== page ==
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Artificial intelligence in medicine uses digitally available information to facilitate the diagnosis and treatment of diseases. AI is already helping to diagnose diseases more efficiently, develop drugs, and edit genes.

It’s a big concept: Artificial Intelligence (AI). But what does it actually mean? In general, the term refers to processes that were previously only carried out by the human mind and can now be carried out by computers. AI systems can quickly calculate large amounts of data, categorize them and even learn from this data.

However, the term is by no means fixed, as Dr. Norbert Reithinger, AI researcher from the German Research Center for Artificial Intelligence (DKFI), explains. Many people understand artificial intelligence to be computer performance that is particularly surprising or novel. If they are no longer, they are usually no longer referred to as AI.

Artificial intelligence is a rapidly growing area in medicine. It is supposed to help with the creation of diagnoses, the development of drugs, or the editing of genes. Support systems for rehabilitation or to make everyday life easier for seniors are also among the areas in which AI is being used more and more.

In what areas is artificial intelligence used:

  • Pediatrics
  • Oncology
  • Dentistry
  • Neurology
  • and much more

AI is more successful than doctors in some diagnoses

Since AI systems can collect and evaluate a large amount of data, they deliver ever more precise results and are already supporting medical decisions today. They are often used in radiology in particular. Studies have shown that their hit rate in detecting diseases can, under certain conditions, even be better than that of doctors.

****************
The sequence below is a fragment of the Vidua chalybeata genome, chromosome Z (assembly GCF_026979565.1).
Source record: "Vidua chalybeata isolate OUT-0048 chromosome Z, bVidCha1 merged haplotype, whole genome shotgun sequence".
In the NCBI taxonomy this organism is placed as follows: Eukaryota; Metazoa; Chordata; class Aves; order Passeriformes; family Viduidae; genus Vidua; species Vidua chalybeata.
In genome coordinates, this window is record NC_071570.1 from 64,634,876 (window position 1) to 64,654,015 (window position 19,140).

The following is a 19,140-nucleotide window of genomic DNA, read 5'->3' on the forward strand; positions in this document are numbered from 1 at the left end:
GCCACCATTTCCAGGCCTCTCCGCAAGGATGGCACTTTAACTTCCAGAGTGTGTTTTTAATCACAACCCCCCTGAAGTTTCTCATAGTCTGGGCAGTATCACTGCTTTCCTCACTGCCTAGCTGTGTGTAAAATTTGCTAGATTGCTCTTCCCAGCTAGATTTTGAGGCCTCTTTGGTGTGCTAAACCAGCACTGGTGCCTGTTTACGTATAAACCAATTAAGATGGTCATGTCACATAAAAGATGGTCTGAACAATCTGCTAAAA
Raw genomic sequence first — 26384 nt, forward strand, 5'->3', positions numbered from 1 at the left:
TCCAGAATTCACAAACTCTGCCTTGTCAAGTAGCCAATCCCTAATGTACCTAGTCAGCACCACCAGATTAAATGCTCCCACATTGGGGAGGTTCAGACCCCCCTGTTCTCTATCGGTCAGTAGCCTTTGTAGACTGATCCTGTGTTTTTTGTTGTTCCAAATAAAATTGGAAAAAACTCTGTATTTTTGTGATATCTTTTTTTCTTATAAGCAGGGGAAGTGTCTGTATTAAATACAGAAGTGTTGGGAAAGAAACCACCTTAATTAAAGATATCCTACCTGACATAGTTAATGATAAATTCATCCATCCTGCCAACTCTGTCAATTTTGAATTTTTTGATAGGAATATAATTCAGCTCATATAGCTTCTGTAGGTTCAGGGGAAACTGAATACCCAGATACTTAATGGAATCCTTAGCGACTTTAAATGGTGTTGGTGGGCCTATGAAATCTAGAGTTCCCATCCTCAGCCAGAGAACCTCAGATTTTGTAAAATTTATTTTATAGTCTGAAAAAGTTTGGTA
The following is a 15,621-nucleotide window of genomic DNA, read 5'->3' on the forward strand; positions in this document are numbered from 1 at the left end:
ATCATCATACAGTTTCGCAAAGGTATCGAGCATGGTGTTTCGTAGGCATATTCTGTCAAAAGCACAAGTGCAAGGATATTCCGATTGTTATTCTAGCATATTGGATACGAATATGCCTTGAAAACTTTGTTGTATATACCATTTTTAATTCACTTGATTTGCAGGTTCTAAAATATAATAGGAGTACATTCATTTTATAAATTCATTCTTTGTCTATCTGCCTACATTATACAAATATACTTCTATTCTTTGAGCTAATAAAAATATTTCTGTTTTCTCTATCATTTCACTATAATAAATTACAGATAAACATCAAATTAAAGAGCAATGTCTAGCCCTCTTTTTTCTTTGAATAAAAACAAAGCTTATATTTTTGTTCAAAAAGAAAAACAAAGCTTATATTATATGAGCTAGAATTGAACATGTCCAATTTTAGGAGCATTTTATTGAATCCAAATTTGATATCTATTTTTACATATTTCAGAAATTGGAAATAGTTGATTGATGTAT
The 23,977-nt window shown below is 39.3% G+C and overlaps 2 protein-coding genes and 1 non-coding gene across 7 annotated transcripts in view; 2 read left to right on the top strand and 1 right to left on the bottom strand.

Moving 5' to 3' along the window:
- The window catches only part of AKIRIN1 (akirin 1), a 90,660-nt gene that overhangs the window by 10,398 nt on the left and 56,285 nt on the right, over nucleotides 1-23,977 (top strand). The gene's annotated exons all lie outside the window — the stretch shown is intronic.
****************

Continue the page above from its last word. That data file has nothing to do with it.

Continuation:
Scientists from the German Cancer Research Center (DKFZ), the University Dermatology Clinic, and the National Center for Tumor Diseases (NCT) Heidelberg have programmed an algorithm that can digitally assess suspicious skin changes. The program lets the researchers compete against real doctors. The result: the algorithm was more successful than the doctors in making the diagnosis.

Artificial intelligence can also make the early detection of colon cancer safer. This was shown in a clinical study, the results of which were presented in the journal “Annals of Internal Medicine” in 2018. Diagnoses are therefore one of the most important applications of AI in medicine. The prerequisite for this, however, is that the diagnostic information is already digitized. And only when there are thousands of specific examples can the algorithms be used.

Examples of areas where artificial intelligence is already being used include the diagnosis of lung cancer or strokes on the basis of CT scans and the assessment of the risk of sudden cardiac death or other heart diseases using electrocardiograms and cardiac MRI recordings. Classifying skin lesions using images and finding indicators of diabetic retinopathy are also some of the areas where AI is used.